Snowbirds should check medical twice before flying away

Joe and Suzanne Lefebvre of Ontario bought a travel health policy in October 2010 specifically for an Alaskan cruise they would take the following May.

On the fourth day of the cruise, Joe, who was 80 at the time, had to be hospitalized in Fairbanks with pneumonia. Complications set in and he spent 15 days in the hospital, after which their insurer arranged to fly the couple to a hospital in London, Ont., near their home.

That was all the insurer would do for them. The company refused his claim because Joe had a heart condition, atrial fibrillation, which he hadn’t disclosed on the insurance application.

In its defence, the insurer said the application had read, “if you are unsure if you have ever had a heart condition, please consult your doctor.”

Joe did have atrial fibrillation, stemming from a blood clot in 2008. The questionnaire in the application he filled out had stated that insurance would be denied for pre-existing conditions that weren’t stable before a trip.

Because his pre-existing condition had been stable for three years at the time of his hospitalization, the Lefebvres had assumed they weren’t required to include it on the application.

Their request for a review led to another refusal. Joe and Suzanne were left to deal with a $107,000 medical bill.

In the world of travel insurance plans, the term “pre-existing conditions” is a very important.

According to an article on, every medical condition you have ever had, no matter how trivial, qualifies as a pre-existing medical condition. Any and every physical condition, symptom, illness or disease that you have sought treatment for could turn out to be a pre-existing condition that can absolve an insurer from paying out.

As well, if test results uncovered a new medical issue while applying for insurance, that issue would be considered a pre-existing medical condition and excluded under your policy.

However, there is a good part to this. Even if you have pre-existing medical conditions, you can still be covered if those conditions are stable and have been controlled for a minimum period of time when you apply for your policy. These periods are usually 90, 180 or 365 days, depending on the policy, your conditions and your age at the time you apply.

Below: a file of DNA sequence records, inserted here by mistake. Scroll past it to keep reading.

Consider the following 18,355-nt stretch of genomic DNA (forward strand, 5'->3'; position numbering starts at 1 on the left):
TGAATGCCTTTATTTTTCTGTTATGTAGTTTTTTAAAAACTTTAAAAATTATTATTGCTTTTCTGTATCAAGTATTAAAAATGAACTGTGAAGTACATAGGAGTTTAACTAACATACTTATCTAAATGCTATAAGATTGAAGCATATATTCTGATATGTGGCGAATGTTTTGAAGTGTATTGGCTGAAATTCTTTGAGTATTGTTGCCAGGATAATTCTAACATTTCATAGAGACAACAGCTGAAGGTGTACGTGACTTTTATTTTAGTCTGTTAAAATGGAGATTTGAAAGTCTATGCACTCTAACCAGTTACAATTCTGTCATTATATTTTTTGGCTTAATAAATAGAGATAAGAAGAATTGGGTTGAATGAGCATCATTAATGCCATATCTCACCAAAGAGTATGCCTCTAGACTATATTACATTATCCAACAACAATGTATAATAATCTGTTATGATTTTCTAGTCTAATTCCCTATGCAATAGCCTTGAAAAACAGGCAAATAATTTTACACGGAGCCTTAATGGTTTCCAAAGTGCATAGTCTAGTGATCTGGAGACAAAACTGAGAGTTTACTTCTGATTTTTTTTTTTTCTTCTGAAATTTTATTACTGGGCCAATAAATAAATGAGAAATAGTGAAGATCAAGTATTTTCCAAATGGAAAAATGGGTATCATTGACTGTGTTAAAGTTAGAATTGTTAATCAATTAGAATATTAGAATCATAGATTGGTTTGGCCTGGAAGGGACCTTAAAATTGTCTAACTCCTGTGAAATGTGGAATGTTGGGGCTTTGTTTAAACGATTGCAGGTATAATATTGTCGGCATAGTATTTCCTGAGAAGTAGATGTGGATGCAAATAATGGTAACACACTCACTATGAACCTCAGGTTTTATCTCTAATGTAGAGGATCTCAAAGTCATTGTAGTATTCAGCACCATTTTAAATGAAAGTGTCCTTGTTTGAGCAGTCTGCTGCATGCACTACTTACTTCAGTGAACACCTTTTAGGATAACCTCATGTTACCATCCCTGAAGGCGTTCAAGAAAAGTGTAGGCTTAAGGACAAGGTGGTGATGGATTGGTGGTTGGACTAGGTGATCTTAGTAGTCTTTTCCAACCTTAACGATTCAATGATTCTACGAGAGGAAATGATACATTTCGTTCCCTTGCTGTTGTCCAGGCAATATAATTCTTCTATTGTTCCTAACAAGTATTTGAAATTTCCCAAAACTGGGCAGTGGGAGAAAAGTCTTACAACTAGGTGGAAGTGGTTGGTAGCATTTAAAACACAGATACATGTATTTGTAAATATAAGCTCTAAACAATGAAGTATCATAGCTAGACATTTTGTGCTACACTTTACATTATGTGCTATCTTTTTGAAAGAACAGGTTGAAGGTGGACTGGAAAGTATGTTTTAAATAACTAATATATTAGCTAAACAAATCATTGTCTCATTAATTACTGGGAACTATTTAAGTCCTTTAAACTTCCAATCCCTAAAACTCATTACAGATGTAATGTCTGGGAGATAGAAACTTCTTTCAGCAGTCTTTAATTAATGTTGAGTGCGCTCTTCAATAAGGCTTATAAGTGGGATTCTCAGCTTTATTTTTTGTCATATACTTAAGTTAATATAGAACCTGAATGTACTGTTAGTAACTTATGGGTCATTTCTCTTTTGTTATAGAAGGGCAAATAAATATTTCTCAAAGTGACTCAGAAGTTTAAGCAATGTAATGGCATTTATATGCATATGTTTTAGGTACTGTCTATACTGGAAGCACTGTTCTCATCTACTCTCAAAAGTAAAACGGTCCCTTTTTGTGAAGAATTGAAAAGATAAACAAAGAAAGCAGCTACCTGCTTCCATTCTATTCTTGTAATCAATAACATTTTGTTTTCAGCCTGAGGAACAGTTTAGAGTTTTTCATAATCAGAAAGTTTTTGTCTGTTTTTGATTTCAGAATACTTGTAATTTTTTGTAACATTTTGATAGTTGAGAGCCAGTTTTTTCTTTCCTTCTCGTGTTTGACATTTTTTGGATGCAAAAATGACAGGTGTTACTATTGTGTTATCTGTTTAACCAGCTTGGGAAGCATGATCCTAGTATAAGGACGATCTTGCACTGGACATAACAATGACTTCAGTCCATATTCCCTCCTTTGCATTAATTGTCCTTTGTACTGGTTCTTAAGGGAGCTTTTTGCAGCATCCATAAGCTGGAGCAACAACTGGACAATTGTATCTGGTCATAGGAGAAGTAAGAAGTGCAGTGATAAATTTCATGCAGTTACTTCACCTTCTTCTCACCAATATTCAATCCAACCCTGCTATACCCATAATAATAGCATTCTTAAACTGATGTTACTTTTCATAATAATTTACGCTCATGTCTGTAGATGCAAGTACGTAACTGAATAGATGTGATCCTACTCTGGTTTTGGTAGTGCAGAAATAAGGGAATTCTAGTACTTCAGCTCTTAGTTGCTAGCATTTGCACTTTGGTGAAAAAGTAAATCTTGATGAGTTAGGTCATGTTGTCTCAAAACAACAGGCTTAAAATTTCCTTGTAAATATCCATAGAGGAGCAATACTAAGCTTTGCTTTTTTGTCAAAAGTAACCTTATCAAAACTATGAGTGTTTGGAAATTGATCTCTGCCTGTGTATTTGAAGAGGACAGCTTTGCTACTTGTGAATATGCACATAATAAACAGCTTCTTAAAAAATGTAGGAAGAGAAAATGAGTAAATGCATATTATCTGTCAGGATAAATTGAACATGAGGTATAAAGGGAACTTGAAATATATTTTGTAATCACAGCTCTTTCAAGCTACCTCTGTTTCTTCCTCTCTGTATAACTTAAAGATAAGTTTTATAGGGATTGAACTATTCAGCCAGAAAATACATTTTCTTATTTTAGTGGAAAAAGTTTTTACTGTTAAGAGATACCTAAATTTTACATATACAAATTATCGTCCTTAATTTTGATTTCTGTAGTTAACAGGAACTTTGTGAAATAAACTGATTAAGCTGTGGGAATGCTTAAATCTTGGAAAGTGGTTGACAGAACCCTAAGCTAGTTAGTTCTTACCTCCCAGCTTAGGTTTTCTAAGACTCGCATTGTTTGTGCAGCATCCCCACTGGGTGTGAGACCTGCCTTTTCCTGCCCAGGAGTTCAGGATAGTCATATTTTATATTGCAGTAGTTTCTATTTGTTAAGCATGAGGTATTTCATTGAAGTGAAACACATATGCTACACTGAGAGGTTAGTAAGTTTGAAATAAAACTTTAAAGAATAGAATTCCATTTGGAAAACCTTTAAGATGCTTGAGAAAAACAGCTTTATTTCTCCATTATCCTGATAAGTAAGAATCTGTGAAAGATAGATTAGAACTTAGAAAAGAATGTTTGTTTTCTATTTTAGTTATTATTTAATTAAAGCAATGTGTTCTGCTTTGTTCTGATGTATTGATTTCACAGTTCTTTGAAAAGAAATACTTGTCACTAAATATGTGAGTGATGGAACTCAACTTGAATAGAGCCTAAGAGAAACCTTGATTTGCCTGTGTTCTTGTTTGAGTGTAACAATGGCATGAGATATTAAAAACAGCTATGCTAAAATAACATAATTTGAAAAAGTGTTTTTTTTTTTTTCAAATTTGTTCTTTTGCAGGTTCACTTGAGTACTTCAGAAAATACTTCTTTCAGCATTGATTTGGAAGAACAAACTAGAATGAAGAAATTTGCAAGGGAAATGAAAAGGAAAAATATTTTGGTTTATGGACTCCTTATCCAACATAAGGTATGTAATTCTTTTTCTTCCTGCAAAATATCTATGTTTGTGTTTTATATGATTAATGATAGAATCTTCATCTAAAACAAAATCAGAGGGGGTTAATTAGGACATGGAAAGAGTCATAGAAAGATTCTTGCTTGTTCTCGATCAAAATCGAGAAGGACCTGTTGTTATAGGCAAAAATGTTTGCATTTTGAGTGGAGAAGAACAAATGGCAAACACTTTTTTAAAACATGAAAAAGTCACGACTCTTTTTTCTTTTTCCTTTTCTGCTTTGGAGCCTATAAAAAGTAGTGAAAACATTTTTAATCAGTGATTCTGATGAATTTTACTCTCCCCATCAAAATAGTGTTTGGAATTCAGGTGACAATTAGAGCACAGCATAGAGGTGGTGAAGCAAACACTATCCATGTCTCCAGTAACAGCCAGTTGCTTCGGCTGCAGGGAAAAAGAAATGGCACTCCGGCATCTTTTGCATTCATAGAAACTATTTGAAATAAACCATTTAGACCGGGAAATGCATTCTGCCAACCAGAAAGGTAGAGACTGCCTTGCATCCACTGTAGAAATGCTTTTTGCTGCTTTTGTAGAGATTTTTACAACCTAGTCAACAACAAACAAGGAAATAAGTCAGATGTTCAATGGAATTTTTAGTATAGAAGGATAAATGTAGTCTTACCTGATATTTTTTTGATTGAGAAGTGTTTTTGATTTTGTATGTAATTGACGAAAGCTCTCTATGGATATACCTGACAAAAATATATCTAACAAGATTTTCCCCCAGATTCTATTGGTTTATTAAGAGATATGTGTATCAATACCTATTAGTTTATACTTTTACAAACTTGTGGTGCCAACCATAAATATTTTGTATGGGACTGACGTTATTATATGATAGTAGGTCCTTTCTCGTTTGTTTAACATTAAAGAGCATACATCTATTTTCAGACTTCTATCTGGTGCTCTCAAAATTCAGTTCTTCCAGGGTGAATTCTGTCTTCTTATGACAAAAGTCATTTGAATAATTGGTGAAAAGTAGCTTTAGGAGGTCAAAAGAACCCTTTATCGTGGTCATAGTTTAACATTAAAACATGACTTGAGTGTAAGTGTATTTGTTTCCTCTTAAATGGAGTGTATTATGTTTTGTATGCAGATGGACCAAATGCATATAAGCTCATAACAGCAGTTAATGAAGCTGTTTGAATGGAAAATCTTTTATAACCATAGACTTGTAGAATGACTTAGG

The assumption is that any changes to a pre-existing medical condition during that minimum period indicates that the condition is no longer stable.

As well, changes also include any new medication or even dosage changes to an existing medication used to treat a pre-existing medical condition.

Finally, how “stable” and “pre-existing condition” are defined and what exactly they mean can differ greatly from policy to policy.

The moral of the story? Know your medical history. Don’t be hasty in filling out the forms. Talk to your doctor about any pre-existing conditions. Get a list of prescriptions and procedures with dates. It’s easy enough to forget something that could be crucial in the event you have to collect on your policy.

Snowbirds should also remember that travel medical insurance exists to cover those procedures that are of an emergency nature. It does not cover elective or non-medically necessary procedures, though it might cover your travel expenses if you need to cancel your trip or come home early.

To be eligible for travel medical insurance you will generally need to:

  • be covered by your provincial government health care plan for your entire trip
  • apply for your insurance from within Canada before you leave for your trip
  • purchase insurance for your entire trip
  • not make any misrepresentations on your insurance application

Travel medical insurance providers aim to recover some of your medical expenses from your provincial government, so if you aren’t covered by your provincial health care plan, your snowbird medical insurance may be invalid or limited.

Your insurance coverage usually begins on the effective date, which simply means the date on which you actually depart on your journey to your winter nest.

At the other end of your trip is the expiry date. For single trip policies (you’re going there and will pretty much remain there until you return to Canada), your coverage will expire on the return date as you indicated on your application. For multi-trip policies (you’ll be back and forth a bit), your coverage expires on the last day of the policy term, usually 365 days after the effective date.

If you can’t return to Canada on your stated return date because of flight cancellations, weather or other specified reasons such as a medical emergency, your policy should extend the expiry date of your coverage from 24 to 72 hours. But again, read the fine print.

It’s the end of your trip and you want to stay just a little bit longer? Your policy should allow you to extend your coverage for an additional fee, subject to there being no change in your health or medication.

If you have to cancel your winter travel plans at some point after you purchase your travel medical insurance and before your departure date, your policy should have a provision that allows you to cancel it and receive a full refund, possibly minus an administration fee.

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